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Moldova is a country that is rich with delicious and peculiar food, due to the geographical position. That allows us to have fresh fruits and vegetables together with the quality meat and poultry. We, Moldavian people, like to eat much and tasty and our cuisine can fully let that happen. Some time ago, I told you about general parts of the national Moldavian cuisine, but today you will find out detailed information about the dish, that is one of the most popular in our country - "Mamaliga" or "Hominy". It is a cornmeal porridge that could be found in any village house in Moldova. Almost every family has its own special recipe for hominy preparation. However, you can easily find mamaliga in the city too, as this real national dish is not so hard to obtain.
Corn has appeared in Moldova 200 years ago and became one of the most popular ingredients in food for poor people. The earliest mention of corn could be found in the Moldavian Principality and dates back to the time of the rule of Constantin Duca (1693-1695). After some time, people began to cook various dishes using cornmeal. One of the most favorite is mamaliga that is the real symbol of our national cuisine. Of course, as we all know, hominy can be found in other cuisines as well, such as Georgian, Abkhazian, Romanian, Ukrainian, Chechens and Ossetians. However, our people used to count it as their own.
To cook hominy in the usual way, you need 2 cups of cornmeal, 4 glasses of water and 1/3 tablespoon of salt. Mamaliga is prepared from cornmeal. It should be lightly dried and sieved. To make it taste better, you need to prepare it in the pot. Actually, as I mentioned before, each family has its own way of cooking mamaliga. However, we have the general recipes too. For example: be sure that cornmeal is finely ground, sift and dry. Pour some flour and salt in a pot with boiling water for 5 minutes. The rest of flour pour into a pile and divide it with a wooden spoon into four pieces. Boil it without interfering for about 15-20 minutes. Then knead well so that there are no lumps. After that, stir up the mamaliga with a spoon, leave it on the edge of a plate for 10-15 minutes under the closed lid. When hominy is ready, shake the pot well and turn it upside down, then put it on a dry wooden board. Following the traditions, we cut mamaliga with a wooden knife or a thread. Don’t forget to serve it with melted butter, sour cream, grated cheese or cracklings.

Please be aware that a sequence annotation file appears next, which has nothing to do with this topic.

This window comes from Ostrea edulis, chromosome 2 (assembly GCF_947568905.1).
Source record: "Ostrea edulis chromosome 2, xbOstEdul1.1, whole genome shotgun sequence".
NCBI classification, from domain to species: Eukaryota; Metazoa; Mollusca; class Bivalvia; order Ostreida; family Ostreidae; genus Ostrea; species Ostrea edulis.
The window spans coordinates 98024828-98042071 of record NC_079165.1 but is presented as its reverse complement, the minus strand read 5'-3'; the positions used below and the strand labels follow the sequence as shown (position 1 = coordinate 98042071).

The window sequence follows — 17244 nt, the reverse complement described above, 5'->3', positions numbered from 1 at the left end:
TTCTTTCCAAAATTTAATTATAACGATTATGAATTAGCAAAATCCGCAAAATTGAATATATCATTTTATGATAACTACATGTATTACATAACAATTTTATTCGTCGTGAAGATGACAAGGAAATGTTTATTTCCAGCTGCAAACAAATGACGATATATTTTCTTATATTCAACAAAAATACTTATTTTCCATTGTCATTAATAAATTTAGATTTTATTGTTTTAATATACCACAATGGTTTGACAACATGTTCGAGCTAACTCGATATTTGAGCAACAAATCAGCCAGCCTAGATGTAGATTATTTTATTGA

Experts say that corn, the main ingredient of mamaliga, could really bring the benefits to the human body. The reason lies in the wealth of unsaturated fatty acids (85-90%), a lot of fiber, carbohydrates, protein, a lot of vitamins of group B, vitamin E, vitamin K, iron, phosphorus, magnesium, zinc, and potassium. While cooking, corn loses some of the nutrients, however more than 60% of them are stored in the hominy! Corn is very effective against stress, being rich with vitamins of group B, especially vitamin B1, which affects the functions of the nervous system, muscles, heart and the production of red blood cells. In addition, boiled corn contains potassium, which is necessary for the proper functioning of the muscles and the heart. In case of increased acidity, gastritis and ulcers, it is useful to replace wheat bread with warm hominy because it also has a slightly sedative effect. Carbohydrates contained in corn charge the body with energy and even prevent the accumulation of fat!
Many people, by mistake, consider mamaliga the analogue for polenta, but that's not true. Mamaliga is a way more simple dish of our national cuisine, as you got a chance to find out today! In addition, it was interesting to tell you that mamaliga is not only tasty but also beneficial dish for the human body. Anyway, you may think of the places where to eat delicious hominy in Chisinau. A diversity of the national mamaliga dish you can easily find in the "La Placinte" restaurant in Chisinau, on Stefan cel Mare street, 182 or to try your luck in Restaurant "Moldovenesc" in the shopping center "Sun City" on Pushkin Street, 32.
Cover picture © credits to iStock/Janna Danilova
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